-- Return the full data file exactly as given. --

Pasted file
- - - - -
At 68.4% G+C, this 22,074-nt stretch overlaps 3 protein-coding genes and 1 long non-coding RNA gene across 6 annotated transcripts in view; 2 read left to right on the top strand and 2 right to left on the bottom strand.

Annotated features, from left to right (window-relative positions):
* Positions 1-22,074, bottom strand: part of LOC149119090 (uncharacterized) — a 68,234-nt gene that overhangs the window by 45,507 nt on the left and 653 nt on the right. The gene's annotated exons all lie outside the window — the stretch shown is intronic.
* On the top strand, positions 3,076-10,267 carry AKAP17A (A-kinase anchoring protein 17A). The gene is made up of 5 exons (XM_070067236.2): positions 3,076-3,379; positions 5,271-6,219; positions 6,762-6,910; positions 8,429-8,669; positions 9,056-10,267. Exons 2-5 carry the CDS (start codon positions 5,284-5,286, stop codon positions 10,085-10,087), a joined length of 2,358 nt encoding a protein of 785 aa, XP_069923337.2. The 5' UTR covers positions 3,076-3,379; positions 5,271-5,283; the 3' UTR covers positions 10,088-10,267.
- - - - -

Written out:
At 68.4% G+C, this 22,074-nt stretch overlaps 3 protein-coding genes and 1 long non-coding RNA gene across 6 annotated transcripts in view; 2 read left to right on the top strand and 2 right to left on the bottom strand.

Annotated features, from left to right (window-relative positions):
* Positions 1-22,074, bottom strand: part of LOC149119090 (uncharacterized) — a 68,234-nt gene that overhangs the window by 45,507 nt on the left and 653 nt on the right. The gene's annotated exons all lie outside the window — the stretch shown is intronic.
* On the top strand, positions 3,076-10,267 carry AKAP17A (A-kinase anchoring protein 17A). The gene is made up of 5 exons (XM_070067236.2): positions 3,076-3,379; positions 5,271-6,219; positions 6,762-6,910; positions 8,429-8,669; positions 9,056-10,267. Exons 2-5 carry the CDS (start codon positions 5,284-5,286, stop codon positions 10,085-10,087), a joined length of 2,358 nt encoding a protein of 785 aa, XP_069923337.2. The 5' UTR covers positions 3,076-3,379; positions 5,271-5,283; the 3' UTR covers positions 10,088-10,267.